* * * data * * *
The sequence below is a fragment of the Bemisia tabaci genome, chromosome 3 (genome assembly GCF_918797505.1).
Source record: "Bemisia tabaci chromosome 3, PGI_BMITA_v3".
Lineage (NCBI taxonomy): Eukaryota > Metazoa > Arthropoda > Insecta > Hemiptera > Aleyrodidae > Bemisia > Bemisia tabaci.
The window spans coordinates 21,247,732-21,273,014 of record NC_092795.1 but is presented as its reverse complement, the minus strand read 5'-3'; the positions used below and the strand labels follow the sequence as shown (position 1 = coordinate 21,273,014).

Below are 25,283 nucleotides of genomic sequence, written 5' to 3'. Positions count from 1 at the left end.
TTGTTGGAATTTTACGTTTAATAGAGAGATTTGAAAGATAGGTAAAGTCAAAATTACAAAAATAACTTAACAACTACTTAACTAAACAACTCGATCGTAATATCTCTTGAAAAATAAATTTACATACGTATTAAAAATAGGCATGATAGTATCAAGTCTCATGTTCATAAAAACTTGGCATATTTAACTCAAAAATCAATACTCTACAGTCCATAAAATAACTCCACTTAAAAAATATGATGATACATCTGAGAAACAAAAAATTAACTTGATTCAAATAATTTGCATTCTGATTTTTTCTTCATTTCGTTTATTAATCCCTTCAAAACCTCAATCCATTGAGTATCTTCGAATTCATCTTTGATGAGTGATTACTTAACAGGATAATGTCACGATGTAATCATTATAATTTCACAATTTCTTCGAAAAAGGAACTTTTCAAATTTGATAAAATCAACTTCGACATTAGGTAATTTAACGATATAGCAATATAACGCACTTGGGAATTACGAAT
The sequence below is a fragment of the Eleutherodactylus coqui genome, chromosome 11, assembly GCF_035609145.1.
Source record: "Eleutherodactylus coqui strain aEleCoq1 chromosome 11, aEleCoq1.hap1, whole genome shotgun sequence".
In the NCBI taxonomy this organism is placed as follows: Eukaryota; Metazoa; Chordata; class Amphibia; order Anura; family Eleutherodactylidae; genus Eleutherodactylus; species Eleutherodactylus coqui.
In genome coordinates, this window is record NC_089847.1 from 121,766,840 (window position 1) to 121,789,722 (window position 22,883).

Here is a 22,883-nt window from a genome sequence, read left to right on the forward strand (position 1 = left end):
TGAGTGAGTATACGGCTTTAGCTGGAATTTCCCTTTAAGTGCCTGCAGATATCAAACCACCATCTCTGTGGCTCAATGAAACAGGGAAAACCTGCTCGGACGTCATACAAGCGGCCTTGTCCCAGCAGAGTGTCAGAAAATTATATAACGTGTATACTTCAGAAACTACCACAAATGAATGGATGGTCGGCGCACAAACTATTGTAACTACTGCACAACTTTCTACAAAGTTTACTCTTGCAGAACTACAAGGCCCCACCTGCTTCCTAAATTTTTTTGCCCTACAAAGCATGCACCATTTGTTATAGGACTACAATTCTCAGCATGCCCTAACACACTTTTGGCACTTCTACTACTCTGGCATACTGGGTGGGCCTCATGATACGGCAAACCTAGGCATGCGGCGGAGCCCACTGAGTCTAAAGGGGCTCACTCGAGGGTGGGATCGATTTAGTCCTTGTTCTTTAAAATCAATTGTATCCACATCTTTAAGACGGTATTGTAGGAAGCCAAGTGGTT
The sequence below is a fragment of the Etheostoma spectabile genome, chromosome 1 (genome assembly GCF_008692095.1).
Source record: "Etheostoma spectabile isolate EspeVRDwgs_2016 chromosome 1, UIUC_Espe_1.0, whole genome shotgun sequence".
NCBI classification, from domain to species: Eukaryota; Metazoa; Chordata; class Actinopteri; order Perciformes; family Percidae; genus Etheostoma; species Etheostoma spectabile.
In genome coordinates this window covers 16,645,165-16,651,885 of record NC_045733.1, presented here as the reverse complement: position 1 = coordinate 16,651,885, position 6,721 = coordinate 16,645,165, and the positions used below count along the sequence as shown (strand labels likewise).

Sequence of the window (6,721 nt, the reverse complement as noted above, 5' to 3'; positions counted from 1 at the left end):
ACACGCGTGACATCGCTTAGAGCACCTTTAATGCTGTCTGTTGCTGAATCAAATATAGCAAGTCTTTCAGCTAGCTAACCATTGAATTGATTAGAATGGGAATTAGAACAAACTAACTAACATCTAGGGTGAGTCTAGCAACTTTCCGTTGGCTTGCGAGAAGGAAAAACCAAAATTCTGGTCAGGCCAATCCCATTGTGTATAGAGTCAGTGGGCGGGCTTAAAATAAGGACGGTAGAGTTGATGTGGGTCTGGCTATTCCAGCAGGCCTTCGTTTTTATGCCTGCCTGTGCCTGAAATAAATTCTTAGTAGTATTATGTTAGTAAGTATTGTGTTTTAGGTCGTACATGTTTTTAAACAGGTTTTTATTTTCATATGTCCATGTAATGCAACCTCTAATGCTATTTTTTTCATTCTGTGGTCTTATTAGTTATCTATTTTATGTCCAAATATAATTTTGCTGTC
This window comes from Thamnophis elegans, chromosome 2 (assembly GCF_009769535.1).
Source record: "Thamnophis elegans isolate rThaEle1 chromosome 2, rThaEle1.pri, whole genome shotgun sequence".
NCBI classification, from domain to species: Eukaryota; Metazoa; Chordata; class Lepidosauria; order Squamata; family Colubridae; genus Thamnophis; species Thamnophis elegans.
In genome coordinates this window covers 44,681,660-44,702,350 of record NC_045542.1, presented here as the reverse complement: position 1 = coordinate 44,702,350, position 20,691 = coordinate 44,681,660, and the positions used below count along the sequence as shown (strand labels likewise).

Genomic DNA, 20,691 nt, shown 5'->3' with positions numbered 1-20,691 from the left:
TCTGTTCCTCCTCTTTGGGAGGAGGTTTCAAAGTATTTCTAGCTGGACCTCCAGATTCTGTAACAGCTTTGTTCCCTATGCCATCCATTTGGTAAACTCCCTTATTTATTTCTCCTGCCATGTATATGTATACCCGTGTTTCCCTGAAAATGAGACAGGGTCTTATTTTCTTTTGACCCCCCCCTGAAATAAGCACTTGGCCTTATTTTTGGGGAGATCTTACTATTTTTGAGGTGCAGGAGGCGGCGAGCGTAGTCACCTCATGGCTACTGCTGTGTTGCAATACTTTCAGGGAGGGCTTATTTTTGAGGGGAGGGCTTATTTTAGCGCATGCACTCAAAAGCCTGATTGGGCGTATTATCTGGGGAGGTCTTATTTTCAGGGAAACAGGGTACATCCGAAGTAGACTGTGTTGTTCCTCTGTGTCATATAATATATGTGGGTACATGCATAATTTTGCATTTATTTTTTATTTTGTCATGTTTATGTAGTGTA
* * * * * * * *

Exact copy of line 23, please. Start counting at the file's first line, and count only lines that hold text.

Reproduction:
Genomic DNA, 20,691 nt, shown 5'->3' with positions numbered 1-20,691 from the left: